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Simple, Not Easy

December 28, 2010 12:11 PM

What do successful coaches and athletes attribute success to? Most often it is perfecting particular aspects of their game within good productive practice sessions. This concept is applied from youth sports through collegiate to the professional levels. In fact, the concept transcends sports and applies to many things. In the fire service, we break down complex protocols into simple, repeatable steps in order to ensure consistency in executing the correct action every time. Kettlebell training is no different. The key to excellent performance lies in mastery of the basics.

Have you ever heard the term or concept of "taking one step back to take two steps forward."? This means readdressing your training at the basic level so that when you return to your activity or sport your performance is better because "the little things" have been polished up and fine tuned. In turn, you are that much better because your foundation is that much stronger. The little things… The basics in almost every sport may be things like: Foot positions, stance width, speed of movement, proper muscle activation, particular angles, movement pathways. This rings especially true to the Kettlebell practitioner.

Master RKC Brett Jones often warns people against chasing the "shiny" lifts or techniques until they have their basics solidified. We're taught in the RKC system that the deadlift is the base movement pattern to develop the swing, clean, and snatch. If these basics aren't solid you may find you are working against yourself during your kettlebell session and not realizing, or missing the deeper benefits of the training. You will often see people working on the clean or the snatch, and clearly see through their movement, that they really need to put in more repetitions of deadlifts and swings; which would lead to a better understanding of the dynamics and power generation of the hamstrings and hips. More reps at the basic level will develop the discipline to hold the lines and angles, as the force during the movement changes.

Pavel, very early, teaches that you should think of your session as a practice session rather than a workout. Ask yourself, do you do this? The truth is, it takes some discipline to maintain the focus of getting better at each skill during a practice session as opposed to whether you are sweating enough or breathing hard enough. I was comforted in hearing Brett declare in a room full of students, that he is still in search of the perfect rep….of a SWING! Not a bent press. Not a windmill. Not an overhead squat. And this is a Master trainer in a room full of people unabashedly saying that he still works on his SWING.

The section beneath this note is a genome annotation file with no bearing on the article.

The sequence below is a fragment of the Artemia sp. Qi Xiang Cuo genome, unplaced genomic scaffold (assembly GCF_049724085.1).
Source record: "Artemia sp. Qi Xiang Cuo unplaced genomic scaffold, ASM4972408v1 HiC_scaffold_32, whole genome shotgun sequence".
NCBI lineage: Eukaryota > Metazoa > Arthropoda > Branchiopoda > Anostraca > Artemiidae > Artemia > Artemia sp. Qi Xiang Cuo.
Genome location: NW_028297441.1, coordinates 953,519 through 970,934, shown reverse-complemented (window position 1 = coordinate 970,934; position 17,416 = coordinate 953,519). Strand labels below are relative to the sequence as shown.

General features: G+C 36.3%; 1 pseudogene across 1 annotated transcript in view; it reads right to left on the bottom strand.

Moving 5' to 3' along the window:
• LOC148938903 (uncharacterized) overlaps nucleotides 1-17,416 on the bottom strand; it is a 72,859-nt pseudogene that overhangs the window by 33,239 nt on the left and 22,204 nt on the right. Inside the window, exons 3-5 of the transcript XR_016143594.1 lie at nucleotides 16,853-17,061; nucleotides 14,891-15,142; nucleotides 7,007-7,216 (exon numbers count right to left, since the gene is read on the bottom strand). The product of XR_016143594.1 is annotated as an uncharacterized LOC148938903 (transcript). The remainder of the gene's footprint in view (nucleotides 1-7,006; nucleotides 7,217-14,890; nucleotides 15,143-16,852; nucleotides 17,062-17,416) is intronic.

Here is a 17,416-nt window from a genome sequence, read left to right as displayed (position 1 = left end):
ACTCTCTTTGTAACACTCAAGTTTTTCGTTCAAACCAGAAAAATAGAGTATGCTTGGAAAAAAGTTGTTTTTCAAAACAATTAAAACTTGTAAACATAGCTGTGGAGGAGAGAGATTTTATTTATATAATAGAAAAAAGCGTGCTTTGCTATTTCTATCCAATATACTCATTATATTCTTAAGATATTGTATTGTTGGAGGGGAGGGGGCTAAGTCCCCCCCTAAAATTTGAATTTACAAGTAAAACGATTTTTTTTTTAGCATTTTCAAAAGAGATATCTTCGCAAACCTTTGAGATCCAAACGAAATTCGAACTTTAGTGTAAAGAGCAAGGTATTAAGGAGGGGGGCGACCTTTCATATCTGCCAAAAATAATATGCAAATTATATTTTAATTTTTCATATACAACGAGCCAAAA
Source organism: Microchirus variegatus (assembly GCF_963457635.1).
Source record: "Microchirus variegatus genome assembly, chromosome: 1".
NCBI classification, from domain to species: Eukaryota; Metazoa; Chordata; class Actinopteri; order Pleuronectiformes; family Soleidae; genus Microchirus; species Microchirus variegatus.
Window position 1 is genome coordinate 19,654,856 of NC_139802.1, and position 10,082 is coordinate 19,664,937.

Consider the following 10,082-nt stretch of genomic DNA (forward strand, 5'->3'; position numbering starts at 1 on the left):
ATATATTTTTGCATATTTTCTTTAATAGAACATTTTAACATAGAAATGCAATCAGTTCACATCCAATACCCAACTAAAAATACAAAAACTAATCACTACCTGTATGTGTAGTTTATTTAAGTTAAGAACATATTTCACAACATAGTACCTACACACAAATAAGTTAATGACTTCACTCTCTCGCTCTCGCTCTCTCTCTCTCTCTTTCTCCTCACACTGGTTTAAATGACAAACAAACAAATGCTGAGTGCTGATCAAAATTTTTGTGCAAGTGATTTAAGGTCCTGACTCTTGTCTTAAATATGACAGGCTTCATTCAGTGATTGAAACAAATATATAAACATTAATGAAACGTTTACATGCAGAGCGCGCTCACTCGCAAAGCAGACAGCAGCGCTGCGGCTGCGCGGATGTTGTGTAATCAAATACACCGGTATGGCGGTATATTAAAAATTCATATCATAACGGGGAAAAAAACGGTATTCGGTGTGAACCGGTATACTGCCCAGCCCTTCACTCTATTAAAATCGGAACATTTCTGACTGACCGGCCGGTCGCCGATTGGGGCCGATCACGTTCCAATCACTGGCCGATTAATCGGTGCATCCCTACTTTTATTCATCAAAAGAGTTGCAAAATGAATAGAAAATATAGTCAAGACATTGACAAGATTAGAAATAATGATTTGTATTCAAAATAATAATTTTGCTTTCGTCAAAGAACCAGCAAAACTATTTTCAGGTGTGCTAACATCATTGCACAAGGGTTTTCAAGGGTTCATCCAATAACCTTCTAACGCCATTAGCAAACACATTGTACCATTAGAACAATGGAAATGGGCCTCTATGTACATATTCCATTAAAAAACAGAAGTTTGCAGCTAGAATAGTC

WOW! So where does that put us? When was the last time you assessed your own swing form, or had someone check your form for you? Angles, speed, tension, relaxation, power production, breathing, stance width, foot placement, shoulder position, spinal alignment... Humbling – yes, a good idea – absolutely!

What if you took a step back and focused on perfecting only two exercises? Imagine what would happen if you dedicated a good period of time to work on perfecting your form, timing, breathing, tensioning/relaxation, etc? Your overall strength, endurance, your performance of your other kettlebell lifts, or your performance in your chosen activity or sport would skyrocket!

Strangely enough, if you re-read or read, for the first time, ENTER THE KETTLEBELL, you will find the RKC PROGRAM MINIMUM has already mapped out a program for you. It is simple and can be brutal as you step up your intensity – very easily done with heavier and heavier bells. Yet, it gives you TIME to address the basic elements mentioned earlier.

I believe very strongly in taking a step back to gain foundational perfection. For someone who is just beginning their kettlebell journey, and is wondering about programming, this is an excellent route to take. Master RKC David Whitley in a recent presentation, encouraged students to - "Take the time OWN the movement" – this simple statement is a golden nugget. The Program Minimum gives you the blueprint to do just this.

Pavel gives you a program to strengthen your entire body—cardio, respiratory system, skeletal, muscular system and their connective tissues. The program focuses only on the Swing and Get Up, but will surprisingly ALSO simultaneously develop your mobility, stability, and baseline strength. It will quite simply give you: (as I quote ETK) * The conditioning of a world-class fighter * Rapid fat-loss * a back of steel * muscular, flexible and resilient shoulders * a skill base for the rest of the RKC drills. From someone who strives for 'perfect practice' it sounds good to me!!

As I said, I believe VERY strongly in this program. So much so, that I am going to start out my 2011 doing just that. I will take before and after photos, weigh in, and conduct baseline strength and performance tests. I will do the RKC PROGRAM MINIMUM for 8 weeks. Who is with me??? If you decide to take this opportunity (or put your clients through this) drop me a line at Let me know your experiences and discoveries. This program will be simple, but, rest assured, it will not be easy. I would love to have some comrades to endure this course with me.

Zar Horton, Senior RKC, is a Battalion Chief and an EMT-Paramedic in the Albuquerque Fire Department. His kettlebell and functional movement studio is FIREBELLZ.